First Republic Deposit Infusion Fails To Quell The Crisis

Portfolio Armor's Photo
by Portfolio Armor
Friday, Mar 17, 2023 - 12:33
Treasury Secretary Janet Yellen
Treasury Secretary Yellen testifying before the Senate. 

Submitted by Portfolio Armor

Janet Yellen Plays J.P. Morgan

According to the four women at Bloomberg who wrote this article, the $30 billion deposit infusion from big banks to First Republic Bank (FRC) was Janet Yellen's idea: 

Jamie Dimon and Janet Yellen were on a call Tuesday, when she floated an idea: What if the nation’s largest lenders deposited billions of dollars into First Republic Bank, the latest firm getting nudged toward the brink by a depositor panic [...]

Already the rescue spearheaded by Dimon is sparking comparisons to the Panic of 1907, when J. Pierpont Morgan — who built up the company Dimon now leads — corralled Wall Street financiers into his private library and browbeat them into propping up the Trust Company of America, seeking to stop a string of bank runs that threatened to upend the industry.

Note the ladies' use of the passive voice when they compare this Yellen-inspired intervention into J. Pierpont Morgan single handedly ending the Panic of 1907. 

J.P. Morgan
J.P. Morgan (Library of Congress)

By 1907, JP Morgan was the absolute titan of American finance, having helped consolidate America's largest industrial companies and having bailed out the U.S. Treasury in the Panic of 1893. He had the stature to wrangle the largest banks and put out the panic; Janet Yellen does not.

That was apparent in her testimony before the U.S. Senate, where Oklahoma's Jim Lankford pointed out that her actions were driving depositors from community banks to "too big to fail" banks:

Watch that clip embedded in Mike Hobart's tweet above and ask yourself if you felt reassured by Yellen's performance there. 

Spreading The Risk of Default

The Bloomberg ladies found a professor willing to praise the $30 billion deposit infusion, 

“If this works, it is a brilliant two-fer,’” said Todd Baker, a senior fellow at Columbia University’s Richard Paul Richman Center for Business, Law, and Public Policy. Big banks already were coming under fire for soaking up deposits from smaller lenders. Now they can show they’re part of the solution, while the Biden administration worries about one less bank, he said.

But Pershing Square CEO Bill Ackman saw it differently, arguing that the deposit infusion risked spreading First Republic's default risk to America's largest banks: 

@SecYellen has apparently pushed the SIBs [Systematically Important Banks] to recycle some of the deposits they received from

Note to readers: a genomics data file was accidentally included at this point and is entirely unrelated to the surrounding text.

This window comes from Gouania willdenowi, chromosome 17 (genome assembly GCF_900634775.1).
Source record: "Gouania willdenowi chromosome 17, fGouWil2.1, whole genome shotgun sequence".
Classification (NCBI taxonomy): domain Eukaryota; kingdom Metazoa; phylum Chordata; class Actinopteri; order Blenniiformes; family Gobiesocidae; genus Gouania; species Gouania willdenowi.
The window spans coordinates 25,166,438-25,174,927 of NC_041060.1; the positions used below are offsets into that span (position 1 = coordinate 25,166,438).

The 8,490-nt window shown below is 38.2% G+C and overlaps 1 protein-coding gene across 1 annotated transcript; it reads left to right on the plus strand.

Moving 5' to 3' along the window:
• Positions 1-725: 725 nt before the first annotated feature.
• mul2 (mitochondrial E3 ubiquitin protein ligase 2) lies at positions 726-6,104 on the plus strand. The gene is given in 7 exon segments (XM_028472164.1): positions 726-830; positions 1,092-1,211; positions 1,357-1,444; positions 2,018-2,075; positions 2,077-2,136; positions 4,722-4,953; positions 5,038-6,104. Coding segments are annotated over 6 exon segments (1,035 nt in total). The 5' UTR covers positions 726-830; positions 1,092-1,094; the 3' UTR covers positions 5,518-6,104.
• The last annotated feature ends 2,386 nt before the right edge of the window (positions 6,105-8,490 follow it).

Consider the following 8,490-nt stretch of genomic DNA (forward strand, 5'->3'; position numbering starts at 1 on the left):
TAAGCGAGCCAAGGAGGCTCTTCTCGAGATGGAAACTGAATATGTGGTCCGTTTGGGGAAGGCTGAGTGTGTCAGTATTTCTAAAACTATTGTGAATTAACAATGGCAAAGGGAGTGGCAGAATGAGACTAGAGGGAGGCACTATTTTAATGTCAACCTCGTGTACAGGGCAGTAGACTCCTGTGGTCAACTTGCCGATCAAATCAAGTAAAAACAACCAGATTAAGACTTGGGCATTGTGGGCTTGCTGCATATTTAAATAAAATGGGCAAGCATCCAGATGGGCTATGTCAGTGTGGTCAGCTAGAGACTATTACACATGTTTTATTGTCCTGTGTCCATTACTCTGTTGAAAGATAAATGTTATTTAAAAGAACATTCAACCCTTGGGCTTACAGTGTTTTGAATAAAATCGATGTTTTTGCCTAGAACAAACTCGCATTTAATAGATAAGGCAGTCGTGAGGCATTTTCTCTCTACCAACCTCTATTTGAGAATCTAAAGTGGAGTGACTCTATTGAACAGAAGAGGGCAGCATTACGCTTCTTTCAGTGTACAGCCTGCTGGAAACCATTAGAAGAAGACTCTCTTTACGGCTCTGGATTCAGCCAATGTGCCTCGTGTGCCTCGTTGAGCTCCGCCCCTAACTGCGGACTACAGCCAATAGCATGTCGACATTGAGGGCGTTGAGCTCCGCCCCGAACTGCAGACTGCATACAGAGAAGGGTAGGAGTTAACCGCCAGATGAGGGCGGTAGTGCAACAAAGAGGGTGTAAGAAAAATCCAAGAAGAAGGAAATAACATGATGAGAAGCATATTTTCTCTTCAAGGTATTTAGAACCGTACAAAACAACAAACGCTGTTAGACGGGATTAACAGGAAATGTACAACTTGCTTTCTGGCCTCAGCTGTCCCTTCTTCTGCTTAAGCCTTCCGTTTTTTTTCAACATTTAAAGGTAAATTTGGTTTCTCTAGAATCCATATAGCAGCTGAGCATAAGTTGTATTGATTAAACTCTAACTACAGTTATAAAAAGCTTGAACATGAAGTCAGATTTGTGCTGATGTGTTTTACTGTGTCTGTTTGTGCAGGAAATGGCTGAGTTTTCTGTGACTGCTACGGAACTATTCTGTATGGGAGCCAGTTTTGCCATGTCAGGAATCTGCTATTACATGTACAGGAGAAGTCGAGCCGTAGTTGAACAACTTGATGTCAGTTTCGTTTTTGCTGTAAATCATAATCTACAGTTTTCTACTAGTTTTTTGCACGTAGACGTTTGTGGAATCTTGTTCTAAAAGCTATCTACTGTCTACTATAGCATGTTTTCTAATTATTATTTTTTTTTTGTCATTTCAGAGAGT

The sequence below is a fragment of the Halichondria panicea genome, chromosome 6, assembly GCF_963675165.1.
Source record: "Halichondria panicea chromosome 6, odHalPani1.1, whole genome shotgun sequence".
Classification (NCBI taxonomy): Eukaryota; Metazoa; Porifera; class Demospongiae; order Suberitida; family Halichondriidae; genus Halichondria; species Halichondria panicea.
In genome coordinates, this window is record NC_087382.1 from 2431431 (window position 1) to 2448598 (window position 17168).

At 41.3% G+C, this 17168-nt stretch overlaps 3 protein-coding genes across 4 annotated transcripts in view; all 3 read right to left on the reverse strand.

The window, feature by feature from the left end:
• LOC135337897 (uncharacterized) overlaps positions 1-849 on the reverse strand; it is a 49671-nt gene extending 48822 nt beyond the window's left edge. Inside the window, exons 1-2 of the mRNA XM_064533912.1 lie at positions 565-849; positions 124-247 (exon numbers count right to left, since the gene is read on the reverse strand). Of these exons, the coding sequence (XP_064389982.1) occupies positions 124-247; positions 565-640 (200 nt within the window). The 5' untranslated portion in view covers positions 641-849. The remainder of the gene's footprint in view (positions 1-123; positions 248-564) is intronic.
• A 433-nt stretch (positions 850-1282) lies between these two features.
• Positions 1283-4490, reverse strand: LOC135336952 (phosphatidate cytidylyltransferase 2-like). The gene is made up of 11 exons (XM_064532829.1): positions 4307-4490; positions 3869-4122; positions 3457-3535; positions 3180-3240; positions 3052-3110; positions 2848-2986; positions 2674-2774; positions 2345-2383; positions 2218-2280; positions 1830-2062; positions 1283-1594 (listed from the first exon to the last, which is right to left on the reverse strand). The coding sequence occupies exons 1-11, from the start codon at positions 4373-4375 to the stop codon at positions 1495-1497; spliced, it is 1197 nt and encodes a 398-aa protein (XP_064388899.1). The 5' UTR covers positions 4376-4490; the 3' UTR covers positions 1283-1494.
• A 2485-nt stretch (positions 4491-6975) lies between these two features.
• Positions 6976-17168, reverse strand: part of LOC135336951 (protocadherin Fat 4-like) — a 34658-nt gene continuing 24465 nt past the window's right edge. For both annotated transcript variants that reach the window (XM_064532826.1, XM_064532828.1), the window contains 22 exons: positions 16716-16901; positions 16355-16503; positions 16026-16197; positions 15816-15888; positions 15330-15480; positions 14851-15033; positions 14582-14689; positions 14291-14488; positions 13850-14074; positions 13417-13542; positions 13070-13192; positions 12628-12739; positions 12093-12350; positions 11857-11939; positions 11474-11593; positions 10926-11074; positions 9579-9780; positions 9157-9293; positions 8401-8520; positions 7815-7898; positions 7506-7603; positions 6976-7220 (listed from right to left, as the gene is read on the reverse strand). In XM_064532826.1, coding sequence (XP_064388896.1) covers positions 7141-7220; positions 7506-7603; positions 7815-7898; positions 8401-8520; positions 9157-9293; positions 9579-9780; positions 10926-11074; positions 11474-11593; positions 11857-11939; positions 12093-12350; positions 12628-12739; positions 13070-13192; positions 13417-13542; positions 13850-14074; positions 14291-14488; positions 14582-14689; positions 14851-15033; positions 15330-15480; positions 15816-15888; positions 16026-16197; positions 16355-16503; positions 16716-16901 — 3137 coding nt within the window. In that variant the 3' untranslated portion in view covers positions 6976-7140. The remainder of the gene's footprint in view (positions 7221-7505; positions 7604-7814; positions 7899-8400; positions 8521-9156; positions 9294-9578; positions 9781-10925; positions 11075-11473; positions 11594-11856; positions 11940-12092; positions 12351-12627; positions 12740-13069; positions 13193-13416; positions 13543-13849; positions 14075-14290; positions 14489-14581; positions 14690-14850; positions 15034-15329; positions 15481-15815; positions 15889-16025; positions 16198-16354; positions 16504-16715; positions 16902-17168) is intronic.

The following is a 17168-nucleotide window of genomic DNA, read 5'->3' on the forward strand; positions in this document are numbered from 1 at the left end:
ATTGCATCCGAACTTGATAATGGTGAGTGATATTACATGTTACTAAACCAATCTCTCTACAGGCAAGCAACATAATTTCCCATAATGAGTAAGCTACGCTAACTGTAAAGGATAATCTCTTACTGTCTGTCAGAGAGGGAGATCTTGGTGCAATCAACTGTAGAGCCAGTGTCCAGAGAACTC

@firstrepublic back into FRB for 120 days. The result is that FRB default risk is now being spread to our largest banks. Spreading the risk of financial contagion to achieve a false sense of confidence in FRB is bad policy. The SIBs would never have made this low return investment in deposits unless they were pressured to do so and without assurances that FRB deposits would be backstopped if it failed.

The market has responded to this fictional vote of confidence with a 35% after-market decline in FRB stock [. FRB is no SVB. It is a well-managed, well-capitalized, high-service bank with good assets that is beloved by its clients. It is caught up in a bank run due to no fault of its own. It does not deserve to fail.

We need a temporary systemwide deposit guarantee immediately until expanded and modernized @FDICgov insurance system is made widely available. The press release announcing the $30B of deposits raised more questions than it answers. Lack of transparency causes market participants to assume the worst. I have said before that hours matter. We have allowed days to go by. Half measures don’t work when there is a crisis of confidence [...]

We need to stop this now. We are beyond the point where the private sector can solve the problem and are in the hands of our government and regulators. Tick-tock.

Ackman is right that deposit insurance is the key issue now, as I wrote recently (Preventing The Next Bank Collapse). As long as depositors feel their deposits will only be safe in a handful of the largest banks, they will continue to pull money from smaller regional banks. 

Trading Banks

That dynamic of deposits flowing from smaller banks to big ones that Ackman mentioned is one of the reasons we placed bets against a few regional banks earlier this week on our trading Substack. 

But we did place a bullish bet on a bank on Thursday--one where a different dynamic applies.

The erratic nature of the federal response so far seems to be creating some opportunities for investors on both the long and the short sides. If you'd like a heads up next time we place a trade, feel free to sign up for our Substack/occasional email list below. 

Friday Evening Update

After rallying ~9% on Yellen's intervention yesterday, First Republic Bank shares dropped ~32% today, and fell another ~15% after hours. 

Also, economist Erik Falkenstein offered his appraisal of Yellen: 

And as if this banking crisis weren't exciting enough, reports say Trump may be arrested next week


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